Ferguson Means Protection

Adverse Impact of Your Co-Signer’s Bankruptcy on Your Loan

Will my co-signer’s bankruptcy negatively affect me?

Perhaps you are, or have been, in this situation. Here is the nightmare scenario: You are signing for a loan, and you have a co-signer, as is sometimes required. Years later, though you have been diligently making your payments as they come due, your loan provider declares you in default. The institution will no longer accept any payments from you or provide any information about the account. The reason given is bankruptcy. You panic; you know you haven’t declared bankruptcy. So what is the problem?

Perhaps the cause of the default status on the loan is that the loan servicer has learned that your co-signer has declared bankruptcy. While it is commonplace for a loan servicer to call an entire loan due if the borrower declares bankruptcy, it is generally not proper to call an entire loan due because a cosigner has declared bankruptcy. This is true of Chapter 13. For the purposes of Chapter 7 and Chapter 11, however, it can depend.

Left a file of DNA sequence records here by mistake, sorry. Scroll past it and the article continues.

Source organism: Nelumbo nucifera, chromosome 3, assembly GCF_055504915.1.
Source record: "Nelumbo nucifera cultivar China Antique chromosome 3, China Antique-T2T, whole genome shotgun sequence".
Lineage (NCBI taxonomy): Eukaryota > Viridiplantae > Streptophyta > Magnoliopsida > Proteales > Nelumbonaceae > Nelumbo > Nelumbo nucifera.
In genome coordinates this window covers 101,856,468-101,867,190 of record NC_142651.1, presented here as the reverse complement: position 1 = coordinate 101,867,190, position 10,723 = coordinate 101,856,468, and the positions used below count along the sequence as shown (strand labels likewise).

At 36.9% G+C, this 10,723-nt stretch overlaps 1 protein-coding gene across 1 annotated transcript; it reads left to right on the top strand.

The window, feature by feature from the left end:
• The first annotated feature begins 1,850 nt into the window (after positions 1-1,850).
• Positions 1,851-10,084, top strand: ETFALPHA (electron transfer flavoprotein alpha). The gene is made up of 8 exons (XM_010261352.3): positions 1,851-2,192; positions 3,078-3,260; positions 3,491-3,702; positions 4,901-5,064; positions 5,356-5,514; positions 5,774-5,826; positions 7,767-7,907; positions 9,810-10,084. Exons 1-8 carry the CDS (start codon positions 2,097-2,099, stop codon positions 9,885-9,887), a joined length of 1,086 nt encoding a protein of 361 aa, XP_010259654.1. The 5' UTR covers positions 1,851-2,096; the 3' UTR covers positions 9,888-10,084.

One thing you can do on your own is monitor your credit. This is a proper course of action no matter what your financial situation. You can request your free credit report and look for any reported default. Requesting your free credit report is easy. You can visit annualcreditreport.com to get one free credit report every year from each of the credit bureaus. Be careful, because there are many imitation websites out there that look similar to the real ones.

If you find a default on a report that is due to a co-signer’s financial problem, you can file a complaint with the credit bureau to have the default removed from your report. It is important to diligently monitor your reports on a regular basis to protect yourself, hopefully becoming aware of such a situation before it becomes unmanageable.

It is also beneficial to consult with an experienced bankruptcy attorney in your area. This is especially true when your case involves Chapter 7 or Chapter 11 bankruptcy. The laws covering this issue differ depending on which jurisdiction’s laws apply in your situation, and can, therefore, be more complicated to resolve.

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